Premature Ventricular Contractions (PVCs) are sometimes known as premature cardiac beats, as they are extra heartbeats that begin within the heart’s ventricles (one of two – lower chambers of the heart). These extra beats can drastically disrupt the heart’s rhythm – causing patients to develop an arrythmia and feel a fluttering or the skipping of beats.

For those with occasional Premature Ventricular Contractions and otherwise healthy cardiovascular wellness, the issue is only minor concern, and can be left untreated. However, for those with more frequent occurrences of such contractions, and more severe symptoms – often a byproduct of some underlying heart disease, treatment is very necessary.

Symptoms of Premature Ventricular Contractions
Like many other arrhythmic ailments, premature ventricular contractions can present with little to no symptoms at all – aside from occasional chest pains, and discomfort. However, the most common symptoms are:

  • Pounding heart rate.
  • Sudden jumps in heart rate.
  • Fluttering heart rate.
  • Skipped or missed beats.
  • Hearing as well as heightened awareness of your heartbeat.

It is important to contact your physician in the event you feel or hear any fluttering or missed heartbeats within the chest. While PVC might be mistaken for other issues, including other arrythmias, anxiety, anemia, infection, and some serious heart conditions.

Causes of Premature Ventricular Contractions
The heart is made up of 4 chambers, 2 ventricles at the bottom, and 2 atria at the top. The blood is pumped as a result of the contraction of these chambers, which is essentially your heart beating. The heartbeat follows a normal rhythmic pattern – controlled by the sinoatrial (SA) node, or sinus node, an area of specialized cells, located within the right atrium. This node acts as a natural pacemaker, sending electrical impulses to trigger the heart’s beating.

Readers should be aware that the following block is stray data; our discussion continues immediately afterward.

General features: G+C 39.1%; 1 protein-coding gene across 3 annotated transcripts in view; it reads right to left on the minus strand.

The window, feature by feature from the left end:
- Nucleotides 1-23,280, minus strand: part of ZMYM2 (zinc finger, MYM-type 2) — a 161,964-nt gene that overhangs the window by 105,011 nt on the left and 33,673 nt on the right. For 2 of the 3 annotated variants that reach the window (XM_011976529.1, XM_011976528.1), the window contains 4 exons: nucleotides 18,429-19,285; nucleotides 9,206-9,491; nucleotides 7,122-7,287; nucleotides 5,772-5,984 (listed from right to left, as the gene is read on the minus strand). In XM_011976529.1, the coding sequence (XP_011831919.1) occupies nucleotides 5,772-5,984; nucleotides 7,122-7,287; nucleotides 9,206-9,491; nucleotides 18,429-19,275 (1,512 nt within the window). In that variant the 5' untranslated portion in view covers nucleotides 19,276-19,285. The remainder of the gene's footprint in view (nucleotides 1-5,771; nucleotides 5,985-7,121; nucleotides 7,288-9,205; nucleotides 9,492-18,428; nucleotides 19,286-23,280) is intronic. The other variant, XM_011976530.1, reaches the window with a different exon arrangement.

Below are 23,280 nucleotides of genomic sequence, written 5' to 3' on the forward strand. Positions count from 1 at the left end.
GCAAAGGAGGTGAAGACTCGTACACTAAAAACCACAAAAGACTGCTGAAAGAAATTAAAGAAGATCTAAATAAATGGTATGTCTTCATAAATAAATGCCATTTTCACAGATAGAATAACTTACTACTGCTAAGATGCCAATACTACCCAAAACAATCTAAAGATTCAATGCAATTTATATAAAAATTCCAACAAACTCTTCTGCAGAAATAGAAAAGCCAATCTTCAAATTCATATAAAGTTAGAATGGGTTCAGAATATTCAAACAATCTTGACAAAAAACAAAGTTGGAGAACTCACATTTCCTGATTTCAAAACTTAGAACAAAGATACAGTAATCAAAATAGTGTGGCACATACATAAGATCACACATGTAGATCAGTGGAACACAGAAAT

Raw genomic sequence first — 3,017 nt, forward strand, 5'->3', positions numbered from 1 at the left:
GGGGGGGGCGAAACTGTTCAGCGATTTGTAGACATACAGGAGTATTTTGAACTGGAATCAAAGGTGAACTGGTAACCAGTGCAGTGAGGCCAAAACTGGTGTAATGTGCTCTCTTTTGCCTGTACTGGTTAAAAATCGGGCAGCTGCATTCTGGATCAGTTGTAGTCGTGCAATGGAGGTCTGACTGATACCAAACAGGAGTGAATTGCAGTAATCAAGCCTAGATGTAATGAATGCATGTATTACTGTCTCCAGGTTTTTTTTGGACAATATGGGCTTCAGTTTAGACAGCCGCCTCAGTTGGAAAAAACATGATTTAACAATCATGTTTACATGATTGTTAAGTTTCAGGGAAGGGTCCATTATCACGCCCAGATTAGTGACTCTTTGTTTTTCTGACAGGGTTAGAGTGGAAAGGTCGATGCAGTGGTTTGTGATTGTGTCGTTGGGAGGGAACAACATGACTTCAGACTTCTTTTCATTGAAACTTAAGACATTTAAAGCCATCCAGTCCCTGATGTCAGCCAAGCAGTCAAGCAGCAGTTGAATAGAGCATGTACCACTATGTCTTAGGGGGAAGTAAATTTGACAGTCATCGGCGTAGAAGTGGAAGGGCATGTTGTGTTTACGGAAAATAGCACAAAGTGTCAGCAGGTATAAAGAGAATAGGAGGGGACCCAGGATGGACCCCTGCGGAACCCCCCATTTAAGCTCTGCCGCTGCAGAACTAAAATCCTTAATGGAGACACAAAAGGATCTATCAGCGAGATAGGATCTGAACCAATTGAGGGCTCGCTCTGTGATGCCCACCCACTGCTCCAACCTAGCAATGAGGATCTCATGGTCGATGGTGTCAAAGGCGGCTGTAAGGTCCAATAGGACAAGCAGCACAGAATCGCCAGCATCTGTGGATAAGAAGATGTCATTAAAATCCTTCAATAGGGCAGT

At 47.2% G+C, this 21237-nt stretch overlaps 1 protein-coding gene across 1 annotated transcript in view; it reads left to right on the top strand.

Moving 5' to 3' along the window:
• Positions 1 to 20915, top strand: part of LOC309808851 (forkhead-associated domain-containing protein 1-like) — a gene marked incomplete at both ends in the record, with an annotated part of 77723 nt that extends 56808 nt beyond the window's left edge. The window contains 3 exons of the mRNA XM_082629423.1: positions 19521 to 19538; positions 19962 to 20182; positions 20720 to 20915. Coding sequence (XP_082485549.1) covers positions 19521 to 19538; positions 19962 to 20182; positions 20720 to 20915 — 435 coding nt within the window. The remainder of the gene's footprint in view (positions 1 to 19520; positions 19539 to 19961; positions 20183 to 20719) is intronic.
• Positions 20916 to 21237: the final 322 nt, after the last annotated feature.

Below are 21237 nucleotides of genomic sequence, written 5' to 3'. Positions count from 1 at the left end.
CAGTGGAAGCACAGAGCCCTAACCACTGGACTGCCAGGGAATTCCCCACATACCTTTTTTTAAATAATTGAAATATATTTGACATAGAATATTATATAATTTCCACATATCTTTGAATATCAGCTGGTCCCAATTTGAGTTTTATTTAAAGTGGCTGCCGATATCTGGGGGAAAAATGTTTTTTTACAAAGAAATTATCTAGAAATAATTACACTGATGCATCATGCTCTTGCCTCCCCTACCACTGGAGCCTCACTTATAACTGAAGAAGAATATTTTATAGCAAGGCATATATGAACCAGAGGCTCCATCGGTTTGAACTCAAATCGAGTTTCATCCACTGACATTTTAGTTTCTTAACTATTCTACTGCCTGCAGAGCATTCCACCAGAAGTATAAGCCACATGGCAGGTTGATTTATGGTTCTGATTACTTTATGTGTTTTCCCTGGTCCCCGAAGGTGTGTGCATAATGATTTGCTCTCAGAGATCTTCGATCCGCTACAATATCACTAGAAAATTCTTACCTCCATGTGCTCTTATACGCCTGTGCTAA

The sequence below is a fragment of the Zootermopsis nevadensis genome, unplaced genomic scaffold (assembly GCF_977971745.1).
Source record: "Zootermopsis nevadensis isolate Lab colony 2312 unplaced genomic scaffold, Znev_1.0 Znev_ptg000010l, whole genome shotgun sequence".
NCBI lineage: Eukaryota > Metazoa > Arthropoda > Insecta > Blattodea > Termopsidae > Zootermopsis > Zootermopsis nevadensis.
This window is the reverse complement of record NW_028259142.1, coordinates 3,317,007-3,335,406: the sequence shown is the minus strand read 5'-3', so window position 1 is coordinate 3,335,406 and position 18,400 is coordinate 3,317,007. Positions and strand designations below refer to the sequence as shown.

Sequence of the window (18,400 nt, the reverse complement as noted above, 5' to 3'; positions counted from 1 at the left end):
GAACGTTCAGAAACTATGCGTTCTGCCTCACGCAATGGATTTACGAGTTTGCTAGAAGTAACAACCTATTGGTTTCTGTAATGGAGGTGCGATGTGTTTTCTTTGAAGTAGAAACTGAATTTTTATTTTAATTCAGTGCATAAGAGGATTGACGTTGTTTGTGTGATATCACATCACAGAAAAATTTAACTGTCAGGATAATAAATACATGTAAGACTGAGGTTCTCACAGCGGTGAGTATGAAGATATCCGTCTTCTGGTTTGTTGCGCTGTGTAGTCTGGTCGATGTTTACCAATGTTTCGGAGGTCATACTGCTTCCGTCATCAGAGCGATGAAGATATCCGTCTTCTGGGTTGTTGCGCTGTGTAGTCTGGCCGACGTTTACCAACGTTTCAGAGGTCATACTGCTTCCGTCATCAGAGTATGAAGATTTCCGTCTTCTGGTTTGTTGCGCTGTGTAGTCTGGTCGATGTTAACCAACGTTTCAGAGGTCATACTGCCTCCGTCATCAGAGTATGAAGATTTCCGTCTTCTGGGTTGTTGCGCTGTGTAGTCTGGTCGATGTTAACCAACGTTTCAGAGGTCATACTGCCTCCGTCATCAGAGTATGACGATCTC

The premature ventricular contractions are essentially off-beat contractions, and extra contractions – caused by the damage or interruption of electrical impulse signals. Often times these premature ventricular contractions are caused by:

  • Alcohol & Drug Use/Abuse
  • Excess Adrenaline – Can be caused by a number of factors including exercise, tobacco use, caffeine consumption, or anxiety.
  • Prescription & OTC Medication – Commonly decongestants and antihistamines.
  • Injury or Trauma to the Heart – Due to Coronary Artery Disease, Congenital Heart Disease, High Blood Pressure, and even Heart failure.

Lifelong Complications
Frequent PVCs can be a devastating issue, and a contributory factor to a number of heart issues that may affect you for life, including – rhythm issues like arrythmia, or the weakening heart muscles like cardiomyopathy.
And in the rarest of instances, with certain other heart disease factors – severe PVCs can lead to dangerous heart rhythms and sudden cardiac death.

Diagnosis & Treatment
Electrocardiogram
Generally, and Electrocardiogram, ECG or EKG, can detect the additional heart beats, as well the pattern and source. Depending upon the severity and timing of your premature ventricular contractions different ECG methods may be necessary.

  • Standard ECG – Sensors attached to the chest and limbs creating a graph of the electrical impulses to the heart.

This is only for high-frequency PVC’s – for less frequent contractions a portable ECG is needed.

  • Holter Monitor – Pocket sized portable ECG. Records heart activity over a 24-48 hr period. Better for less frequent PVCs.
  • Event Recorder – Portable ECG, similar to Holter Monitor except you decide when it should record activity, i.e while you are in the midst of contractions.
  • Stress Test ECG – ECG done while you are on a treadmill to stress the heart – determines if exercise is a trigger, which it often is.

Treatment
While most of those suffering from PVC can go without treatment, those with more frequent or severe cases must have a doctor’s intervention otherwise the heart’s condition can worsen drastically. Here are some common treatment options & things to do in order to limit the effects or frequency:

  • Lifestyle Change – Track and eliminate common triggers, such as caffeine consumption, tobacco use, drug/alcohol use, manage stress and any other triggers you may have found.
  • Medication – Beta Blockers are important methods for the treatment of high blood pressure, and heart disease. They can help suppress your premature contractions. Also try:
    • Calcium Channel Blockers
    • Anti-Arrythmia Drugs
    • Heart Rate Slowing Drugs
    • Blood Thinners
  • RF Catheter Ablation – RF Ablation therapy uses radiofrequency lasers to destroy the area of heart tissue causing irregular contractions.

For more information on Premature Ventricular Contractions,other cardiovascular treatment options, and to schedule your appointment, contact us today.